Michigan ran up against a different football world in the Orange Bowl, losing to Georgia 34–11. On a brighter note, reader Phyllis Valentine pointed out that we’d overlooked  "a National Championship by the UM Women's Gymnastics team.”  Congratulations to the Wolverines gymnasts, who have announced their 2022 schedule.

"[T]he Ann Arbor, Michigan and LGBTQ communities lost a truly great and legendary person this weekend. On New Year’s Day, our beloved Jim Toy passed away peacefully at the age of 91," wrote council member Travis Radina. Few Ann Arborites, gay or straight, went untouched by Toy, who founded the first office at any university in the world devoted to sexual orientation concerns (it's now the U-M’s Spectrum Center). Toy's death made news well beyond Ann Arbor, with many reports noting that he was likely the first person in Michigan to come out publicly as gay, at an anti–Vietnam War rally in 1970. Toy once said that he was "committed to making as much trouble as I can to create and maintain justice," and he had countless followers who will carry on his work.

Eva, a "tripaw" rescue dog from Jordan, loves eating fresh snow. Some readers may remember her from last year's "unusual pet" contest (sorry, voting is closed). Photo credit: Tammie Gilfoyle, Tamchop Farms.

Helpers

Ann Arborite Lisa Powers let us know about some helping hands in the city's close-knit restaurant community. On Christmas Eve, the Last Word was closed and had food that would go bad if left over the Christmas break. Instead, the restaurant's chefs came in voluntarily to cook the food and distribute it to the employees of the bar, plus those of LIVE and the Alley Bar, to take home for the holiday. The cooks made 100 or so meals in all.

Blogs and social media pages maintained by local businesses offer chronicles of the pandemic that future historians will find invaluable. A case in point is the Detroit Street Filling Station's Detroit Street Dispatch, where at year's end owner Phillis Engelbert wrote: "It's impossible to know if conditions are returning to normal, if they're getting farther from normal, or what normal even means anymore ... There are things I can fix more easily than others. As much as I’d like to steer society in a different direction, my main sphere of influence is my business. I take seriously my job of safeguarding the special bubble in which 50 of us (between Detroit Street Filling Station and The Lunch Room Bakery & Cafe) spend our work lives. ... Give a big thanks to the healthcare workers and teachers in your life!" Engelbert didn’t stop with thanks - her businesses also gave away 135 gift cards, valued at $6,750, to local health care workers.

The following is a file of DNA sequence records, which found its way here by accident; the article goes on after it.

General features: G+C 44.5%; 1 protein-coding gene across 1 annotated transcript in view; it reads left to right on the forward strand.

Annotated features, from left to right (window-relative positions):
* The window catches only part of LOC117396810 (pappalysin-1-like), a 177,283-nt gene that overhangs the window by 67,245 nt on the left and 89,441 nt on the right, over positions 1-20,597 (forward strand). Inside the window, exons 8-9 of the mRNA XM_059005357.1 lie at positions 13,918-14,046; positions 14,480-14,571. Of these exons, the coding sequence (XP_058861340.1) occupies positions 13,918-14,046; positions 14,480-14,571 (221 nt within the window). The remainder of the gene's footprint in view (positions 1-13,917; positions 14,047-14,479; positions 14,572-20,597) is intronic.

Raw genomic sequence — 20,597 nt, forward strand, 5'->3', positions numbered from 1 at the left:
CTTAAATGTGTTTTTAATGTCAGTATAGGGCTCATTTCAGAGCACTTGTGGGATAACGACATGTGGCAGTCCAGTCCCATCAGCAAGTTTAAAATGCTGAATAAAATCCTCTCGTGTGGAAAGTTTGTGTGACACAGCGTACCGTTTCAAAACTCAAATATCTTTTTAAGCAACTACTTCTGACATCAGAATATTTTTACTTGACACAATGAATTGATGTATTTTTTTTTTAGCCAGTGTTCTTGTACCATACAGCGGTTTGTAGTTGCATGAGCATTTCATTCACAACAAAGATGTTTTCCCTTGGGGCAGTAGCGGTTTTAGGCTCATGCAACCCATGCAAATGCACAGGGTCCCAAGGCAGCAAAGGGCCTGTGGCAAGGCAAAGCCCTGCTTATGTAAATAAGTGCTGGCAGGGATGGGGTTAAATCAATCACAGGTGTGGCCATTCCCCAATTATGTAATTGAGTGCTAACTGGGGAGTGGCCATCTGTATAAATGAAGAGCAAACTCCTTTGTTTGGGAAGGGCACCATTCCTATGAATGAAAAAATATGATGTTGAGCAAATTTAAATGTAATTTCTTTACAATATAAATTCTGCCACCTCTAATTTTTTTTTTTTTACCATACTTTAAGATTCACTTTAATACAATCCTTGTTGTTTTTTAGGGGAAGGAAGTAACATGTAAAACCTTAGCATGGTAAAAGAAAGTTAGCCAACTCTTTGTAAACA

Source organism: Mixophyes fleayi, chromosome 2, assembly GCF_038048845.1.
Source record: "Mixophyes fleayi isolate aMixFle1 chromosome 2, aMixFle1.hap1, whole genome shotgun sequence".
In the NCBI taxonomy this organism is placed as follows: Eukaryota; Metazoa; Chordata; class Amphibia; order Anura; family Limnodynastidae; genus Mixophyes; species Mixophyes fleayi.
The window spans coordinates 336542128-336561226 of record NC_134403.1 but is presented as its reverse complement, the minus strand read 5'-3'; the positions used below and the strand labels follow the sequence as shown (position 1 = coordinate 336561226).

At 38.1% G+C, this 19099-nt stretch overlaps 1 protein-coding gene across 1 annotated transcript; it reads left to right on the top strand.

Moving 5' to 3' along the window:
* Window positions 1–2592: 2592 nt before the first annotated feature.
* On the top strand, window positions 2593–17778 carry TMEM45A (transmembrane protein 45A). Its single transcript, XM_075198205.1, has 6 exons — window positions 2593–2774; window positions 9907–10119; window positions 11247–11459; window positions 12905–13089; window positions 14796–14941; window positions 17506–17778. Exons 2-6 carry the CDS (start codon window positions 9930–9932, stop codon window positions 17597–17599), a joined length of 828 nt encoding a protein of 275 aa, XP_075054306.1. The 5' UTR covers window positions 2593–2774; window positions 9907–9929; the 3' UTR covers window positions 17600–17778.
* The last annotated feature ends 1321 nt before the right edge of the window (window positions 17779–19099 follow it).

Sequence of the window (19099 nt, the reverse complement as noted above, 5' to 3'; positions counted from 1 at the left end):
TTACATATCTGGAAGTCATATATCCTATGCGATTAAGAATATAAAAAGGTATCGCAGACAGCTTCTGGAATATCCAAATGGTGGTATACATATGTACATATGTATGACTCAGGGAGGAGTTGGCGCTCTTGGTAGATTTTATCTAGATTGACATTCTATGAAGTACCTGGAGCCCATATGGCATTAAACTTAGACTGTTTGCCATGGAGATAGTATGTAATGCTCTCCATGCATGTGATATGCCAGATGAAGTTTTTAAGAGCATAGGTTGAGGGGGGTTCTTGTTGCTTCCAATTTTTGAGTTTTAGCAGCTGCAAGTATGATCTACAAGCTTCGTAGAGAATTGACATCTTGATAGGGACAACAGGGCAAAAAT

Marketplace Changes

The Knight's restaurants are renaming and expanding their Ray & Mary Knight Scholarship Fund, which in 2019 donated $60,000 to the Washtenaw Intermediate School District. It's now the Ray & Mary Knight Foundation, which will make donations in the wider community. This year's donation will go to an organization working in the field of mental health and suicide prevention; groups are currently being vetted. After being canceled in 2020, the group's annual golf outing is back on, and they've added TheKnightFest on August 4, an evening at Knight's on Dexter with cocktails, dinner, dancing to live music, and a "KnightCap."

Concentrate reports that Mothfire Brewery has opened a new tap room where drinkers can sample the new brews the company has been devising for the last 700 of a projected 1,000 days. It's at 2290 South Industrial, in the space last occupied by Pileated Brewing. and it's open from 5 to 8 p.m. Thursday, Friday, and Saturday evenings. "We were like, 'For about 10 hours a week, let's just open up the doors like an Amsterdam-style garage bar and just let people hang out, owner Noah Kaplan told the online publication.  "We light real candles, we play music, sometimes we spin records."

We received this Jim Harbaugh bobblehead in the mail, and we'll give it away to one lucky reader. Email us at a2view@aaobserver.com by midnight Friday to enter our random drawing. Not feeling lucky, or just have to have one? They’re $48 (including shipping) here.

Things to Do

by Jennifer Taylor

7 Friday: Laugh at the sharp wit of New York comic Nore Davis, who presents fresh angles on relatable topics in a warm, punchy style. His subjects range from the struggles of being a millennial to math to why Black people should take up archery. Preceded by 2 opening acts. Alcohol is served. 7:30 p.m. (Fri. & Sat.) & 10 p.m. (Sat.), Ann Arbor Comedy, 212 S. Fourth Ave. $15 reserved seating in advance at etix.com before 6 p.m. the night of the show; $17 general admission at the door. 996—9080.

8 Saturday: Cozy up to a winter campfire at a cookout hosted by Washtenaw County Parks & Recreation Commission naturalist Elle Bogle. Cooking gear provided, but bring your own food. Geared for ages 12 & up. 10 a.m.–2 p.m., Independence Lake County Park, 3200 Jennings Rd. $5 per group of 5 people or less. Preregistration required (search Activity #IL461100). 

9 Sunday: Try out new games from local board and card game designers and provide feedback at Michigame Design Lab’s Game Playtesting. 2-6 p.m. Bløm Meadworks, 100 S. Fourth Ave. 548-9729. Free. Proof of vaccination required. 

See the Observer’s online calendar for many more local events.